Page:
Flowers in His Trousers

Christopher Benfey

  • Frederick Law Olmsted: Writings on Landscape, Culture and Society edited by Charles E. Beveridge
    Library of America, 802 pp, £30.00, November 2015, ISBN 978 1 59853 452 8

During the 1870s, the decade he turned fifty, Frederick Law Olmsted, the creative mastermind of New York’s Central Park, looked back on his career as a landscape architect, the compound profession he had virtually invented from elements of gardening, agriculture, architecture, landscape painting and civil engineering. Olmsted ascribed much of his success to serendipity, the ‘successive unpremeditated steps’ that had led him to embrace (after forays in turnip farming and investigative journalism) such an unusual calling in the first place. During his long life – he was born in 1822 and died in 1903 – Olmsted helped design Central Park and Brooklyn’s equally magnificent Prospect Park, Stanford University and many other American colleges, and the public grounds at Niagara Falls, the US Capitol in Washington and, late in life, the 1893 World’s Fair in Chicago. It was a chance encounter at a seaside inn in New England that brought him to consider the notion of the great park in the first place, even if in retrospect he seems to have been the perfect – almost the inevitable – man for the job.

In Olmsted’s line of work, serendipity was a principle of design. ‘The artist in landscape gardening can never have, like the landscape painter, a clean canvas to work upon,’ he noted. ‘Always there will be conditions of local topography, soil and climate by which his operations must be limited.’ A cemetery in a dry and flat part of California should not be forced to mimic the ‘shade, gloom and seclusion’ characteristic of the rural cemeteries of New England. In landscape design as well as the management of people (in which Olmsted also excelled) an effective plan must be ‘made to meet the suggestions of the ground’.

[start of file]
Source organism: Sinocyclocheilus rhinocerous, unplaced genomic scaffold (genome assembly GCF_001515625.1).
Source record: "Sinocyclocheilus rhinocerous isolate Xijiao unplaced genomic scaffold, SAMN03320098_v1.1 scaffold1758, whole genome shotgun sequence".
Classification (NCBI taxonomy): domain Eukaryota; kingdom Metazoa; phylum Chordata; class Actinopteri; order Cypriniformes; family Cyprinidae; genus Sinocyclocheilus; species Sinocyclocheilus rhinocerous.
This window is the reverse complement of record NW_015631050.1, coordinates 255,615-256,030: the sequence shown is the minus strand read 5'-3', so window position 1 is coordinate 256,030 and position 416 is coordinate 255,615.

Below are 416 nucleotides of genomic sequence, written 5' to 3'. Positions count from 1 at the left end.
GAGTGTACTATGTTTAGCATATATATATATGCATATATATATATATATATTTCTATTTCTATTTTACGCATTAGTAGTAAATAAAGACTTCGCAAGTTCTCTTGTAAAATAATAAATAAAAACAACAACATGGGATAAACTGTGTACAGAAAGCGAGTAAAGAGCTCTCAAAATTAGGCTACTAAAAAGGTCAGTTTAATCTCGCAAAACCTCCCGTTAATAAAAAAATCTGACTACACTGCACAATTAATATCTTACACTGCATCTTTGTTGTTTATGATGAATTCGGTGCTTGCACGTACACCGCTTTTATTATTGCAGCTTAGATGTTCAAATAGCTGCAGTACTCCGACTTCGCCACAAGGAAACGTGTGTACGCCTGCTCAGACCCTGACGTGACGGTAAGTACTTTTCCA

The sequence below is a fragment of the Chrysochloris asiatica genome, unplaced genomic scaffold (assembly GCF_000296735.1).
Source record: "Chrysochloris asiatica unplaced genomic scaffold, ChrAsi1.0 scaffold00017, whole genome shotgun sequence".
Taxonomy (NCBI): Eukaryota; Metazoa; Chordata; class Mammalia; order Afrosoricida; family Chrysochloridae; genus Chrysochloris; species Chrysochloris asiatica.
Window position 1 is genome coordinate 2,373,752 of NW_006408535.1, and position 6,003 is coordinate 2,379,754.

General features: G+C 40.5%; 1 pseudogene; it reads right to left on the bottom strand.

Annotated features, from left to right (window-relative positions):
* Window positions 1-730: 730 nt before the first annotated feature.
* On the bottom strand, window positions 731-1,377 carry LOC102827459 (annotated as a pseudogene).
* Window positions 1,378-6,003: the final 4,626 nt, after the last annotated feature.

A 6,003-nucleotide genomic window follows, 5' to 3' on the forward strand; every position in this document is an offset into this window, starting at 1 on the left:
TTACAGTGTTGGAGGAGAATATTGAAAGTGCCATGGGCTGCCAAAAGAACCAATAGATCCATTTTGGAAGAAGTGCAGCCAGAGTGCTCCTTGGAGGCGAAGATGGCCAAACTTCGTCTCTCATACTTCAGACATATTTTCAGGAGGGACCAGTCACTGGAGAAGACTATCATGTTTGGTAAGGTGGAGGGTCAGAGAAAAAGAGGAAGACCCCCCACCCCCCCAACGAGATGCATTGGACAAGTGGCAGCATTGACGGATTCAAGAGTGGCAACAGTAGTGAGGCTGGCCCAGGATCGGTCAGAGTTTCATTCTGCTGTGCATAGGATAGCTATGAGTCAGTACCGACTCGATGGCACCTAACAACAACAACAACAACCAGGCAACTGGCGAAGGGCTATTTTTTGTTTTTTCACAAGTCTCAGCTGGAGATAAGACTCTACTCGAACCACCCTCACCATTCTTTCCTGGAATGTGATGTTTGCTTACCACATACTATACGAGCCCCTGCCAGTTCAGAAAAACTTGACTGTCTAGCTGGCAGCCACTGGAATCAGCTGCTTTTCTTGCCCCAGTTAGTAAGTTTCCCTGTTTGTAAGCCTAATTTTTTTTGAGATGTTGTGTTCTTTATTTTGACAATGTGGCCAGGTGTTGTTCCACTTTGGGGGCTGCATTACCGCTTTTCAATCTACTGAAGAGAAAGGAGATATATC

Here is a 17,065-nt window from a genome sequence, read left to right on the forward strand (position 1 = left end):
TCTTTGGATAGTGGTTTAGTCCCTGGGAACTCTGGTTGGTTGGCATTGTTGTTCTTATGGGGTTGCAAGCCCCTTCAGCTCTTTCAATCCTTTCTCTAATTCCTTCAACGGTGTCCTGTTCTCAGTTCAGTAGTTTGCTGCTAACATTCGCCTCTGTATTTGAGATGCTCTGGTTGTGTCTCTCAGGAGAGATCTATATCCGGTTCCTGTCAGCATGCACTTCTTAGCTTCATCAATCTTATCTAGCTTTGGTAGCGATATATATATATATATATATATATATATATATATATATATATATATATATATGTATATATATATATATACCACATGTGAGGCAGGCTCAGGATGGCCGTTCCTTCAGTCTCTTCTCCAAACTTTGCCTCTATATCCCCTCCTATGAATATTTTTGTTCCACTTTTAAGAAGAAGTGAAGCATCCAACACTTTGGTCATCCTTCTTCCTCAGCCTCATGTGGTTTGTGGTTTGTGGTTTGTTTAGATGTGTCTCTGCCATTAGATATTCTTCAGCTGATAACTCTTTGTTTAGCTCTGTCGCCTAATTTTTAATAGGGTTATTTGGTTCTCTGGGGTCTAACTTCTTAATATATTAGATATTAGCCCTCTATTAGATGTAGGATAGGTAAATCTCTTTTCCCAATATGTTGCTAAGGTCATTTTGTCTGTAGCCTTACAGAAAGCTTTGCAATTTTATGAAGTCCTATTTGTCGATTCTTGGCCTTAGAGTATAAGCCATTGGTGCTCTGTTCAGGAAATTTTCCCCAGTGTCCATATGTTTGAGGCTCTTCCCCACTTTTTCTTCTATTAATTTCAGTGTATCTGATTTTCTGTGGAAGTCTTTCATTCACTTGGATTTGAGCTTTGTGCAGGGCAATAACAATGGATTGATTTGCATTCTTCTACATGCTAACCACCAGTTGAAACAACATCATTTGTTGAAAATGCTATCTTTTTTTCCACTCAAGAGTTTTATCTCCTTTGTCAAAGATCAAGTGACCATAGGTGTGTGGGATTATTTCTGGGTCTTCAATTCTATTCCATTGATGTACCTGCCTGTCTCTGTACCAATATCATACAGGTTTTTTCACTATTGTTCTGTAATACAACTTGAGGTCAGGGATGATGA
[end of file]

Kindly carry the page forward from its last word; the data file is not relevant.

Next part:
A new edition of Olmsted’s writings in the handsome Library of America series allows the reader to follow the twists and turns of his eventful life. His father was a merchant in Hartford, Connecticut; his mother died of an overdose of laudanum in 1826, when Olmsted was not yet four. He was farmed out to various teachers, and severely beaten by one of them, a minister. When he was 15 his father arranged for him to learn the surveyor’s trade, but it didn’t take. He went to sea in 1843 as an ordinary sailor (visiting China convinced him that Europeans did not have a monopoly on civilisation). On his return, he determined to become a gentleman farmer, and observed several progressive farmers before acquiring, with help from his father, his own farm on Staten Island. He visited his younger brother, John, at Yale, making friends with some of his high-minded circle, including Charles Loring Brace, who later founded the Children’s Aid Society. Brace and the Olmsted brothers travelled to Europe in 1850, walking through the English countryside and visiting farmers there and on the Continent. A trip to Birkenhead Park, opened only three years earlier, which ‘the poorest British peasant is as free to enjoy … in all its parts, as the British queen’, was an epiphany for Olmsted, who, in an article published the following year, wondered why the US, with its democratic aspirations, had no comparable public parks.

And then he travelled to the American South to examine the workings of agriculture in a slave economy. The resulting series of fifty letters, published in the New York Times in 1853 and 1854, made his reputation as a journalist. He had thought, naively, that slavery would be peripheral to his analysis, but his pieces describe the inefficiency of the system: he writes of farms on which slaves were reluctant to work and prone to destructive ‘rascality’, not because they were inherently degenerate (as many Southerners claimed), but because they had no stake in their overseers’ success. Olmsted, who had heard a great deal about the supposed refinement of the Southern aristocracy, was disappointed by the cultural shortcomings of the planters he encountered and appalled by the living conditions of white labourers. He had been led to believe that housing would be on a par with that in New England:

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